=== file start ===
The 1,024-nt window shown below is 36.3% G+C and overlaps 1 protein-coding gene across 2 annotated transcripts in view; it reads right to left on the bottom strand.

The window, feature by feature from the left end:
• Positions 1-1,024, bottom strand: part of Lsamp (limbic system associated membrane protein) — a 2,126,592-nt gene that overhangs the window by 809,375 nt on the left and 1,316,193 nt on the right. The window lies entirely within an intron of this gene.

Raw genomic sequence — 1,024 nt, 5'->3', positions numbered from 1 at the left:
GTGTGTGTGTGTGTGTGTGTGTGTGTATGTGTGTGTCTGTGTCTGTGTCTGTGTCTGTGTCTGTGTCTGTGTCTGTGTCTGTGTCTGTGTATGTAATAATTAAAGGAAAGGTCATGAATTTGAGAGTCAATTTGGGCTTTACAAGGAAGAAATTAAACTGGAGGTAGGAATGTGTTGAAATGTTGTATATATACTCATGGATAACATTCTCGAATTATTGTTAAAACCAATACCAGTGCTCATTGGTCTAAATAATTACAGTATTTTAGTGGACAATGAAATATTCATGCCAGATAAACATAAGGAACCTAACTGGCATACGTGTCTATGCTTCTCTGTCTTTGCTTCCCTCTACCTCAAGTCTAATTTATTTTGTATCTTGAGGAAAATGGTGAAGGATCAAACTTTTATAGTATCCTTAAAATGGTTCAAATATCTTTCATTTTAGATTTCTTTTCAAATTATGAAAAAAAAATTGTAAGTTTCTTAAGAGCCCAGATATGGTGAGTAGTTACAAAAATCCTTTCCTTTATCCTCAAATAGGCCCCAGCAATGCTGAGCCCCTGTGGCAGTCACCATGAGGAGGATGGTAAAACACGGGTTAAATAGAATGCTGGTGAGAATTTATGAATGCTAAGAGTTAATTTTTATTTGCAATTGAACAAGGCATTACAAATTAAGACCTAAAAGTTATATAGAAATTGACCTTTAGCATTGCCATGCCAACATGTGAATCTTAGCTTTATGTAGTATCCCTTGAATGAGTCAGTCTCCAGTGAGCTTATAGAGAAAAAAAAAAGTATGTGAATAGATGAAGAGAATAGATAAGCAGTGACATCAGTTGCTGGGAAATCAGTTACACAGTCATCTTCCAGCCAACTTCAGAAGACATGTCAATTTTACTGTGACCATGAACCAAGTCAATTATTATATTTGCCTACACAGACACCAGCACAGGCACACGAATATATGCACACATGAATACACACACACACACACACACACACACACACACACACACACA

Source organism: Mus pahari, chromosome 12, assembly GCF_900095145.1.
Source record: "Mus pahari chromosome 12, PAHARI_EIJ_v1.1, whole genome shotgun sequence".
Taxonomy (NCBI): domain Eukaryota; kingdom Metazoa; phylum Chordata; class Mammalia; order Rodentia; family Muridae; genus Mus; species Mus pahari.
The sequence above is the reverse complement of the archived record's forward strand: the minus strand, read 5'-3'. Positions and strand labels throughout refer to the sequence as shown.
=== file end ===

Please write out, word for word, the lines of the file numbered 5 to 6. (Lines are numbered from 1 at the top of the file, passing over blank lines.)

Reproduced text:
GTGTGTGTGTGTGTGTGTGTGTGTGTATGTGTGTGTCTGTGTCTGTGTCTGTGTCTGTGTCTGTGTCTGTGTCTGTGTCTGTGTCTGTGTATGTAATAATTAAAGGAAAGGTCATGAATTTGAGAGTCAATTTGGGCTTTACAAGGAAGAAATTAAACTGGAGGTAGGAATGTGTTGAAATGTTGTATATATACTCATGGATAACATTCTCGAATTATTGTTAAAACCAATACCAGTGCTCATTGGTCTAAATAATTACAGTATTTTAGTGGACAATGAAATATTCATGCCAGATAAACATAAGGAACCTAACTGGCATACGTGTCTATGCTTCTCTGTCTTTGCTTCCCTCTACCTCAAGTCTAATTTATTTTGTATCTTGAGGAAAATGGTGAAGGATCAAACTTTTATAGTATCCTTAAAATGGTTCAAATATCTTTCATTTTAGATTTCTTTTCAAATTATGAAAAAAAAATTGTAAGTTTCTTAAGAGCCCAGATATGGTGAGTAGTTACAAAAATCCTTTCCTTTATCCTCAAATAGGCCCCAGCAATGCTGAGCCCCTGTGGCAGTCACCATGAGGAGGATGGTAAAACACGGGTTAAATAGAATGCTGGTGAGAATTTATGAATGCTAAGAGTTAATTTTTATTTGCAATTGAACAAGGCATTACAAATTAAGACCTAAAAGTTATATAGAAATTGACCTTTAGCATTGCCATGCCAACATGTGAATCTTAGCTTTATGTAGTATCCCTTGAATGAGTCAGTCTCCAGTGAGCTTATAGAGAAAAAAAAAAGTATGTGAATAGATGAAGAGAATAGATAAGCAGTGACATCAGTTGCTGGGAAATCAGTTACACAGTCATCTTCCAGCCAACTTCAGAAGACATGTCAATTTTACTGTGACCATGAACCAAGTCAATTATTATATTTGCCTACACAGACACCAGCACAGGCACACGAATATATGCACACATGAATACACACACACACACACACACACACACACACACACACACACA

Source organism: Mus pahari, chromosome 12, assembly GCF_900095145.1.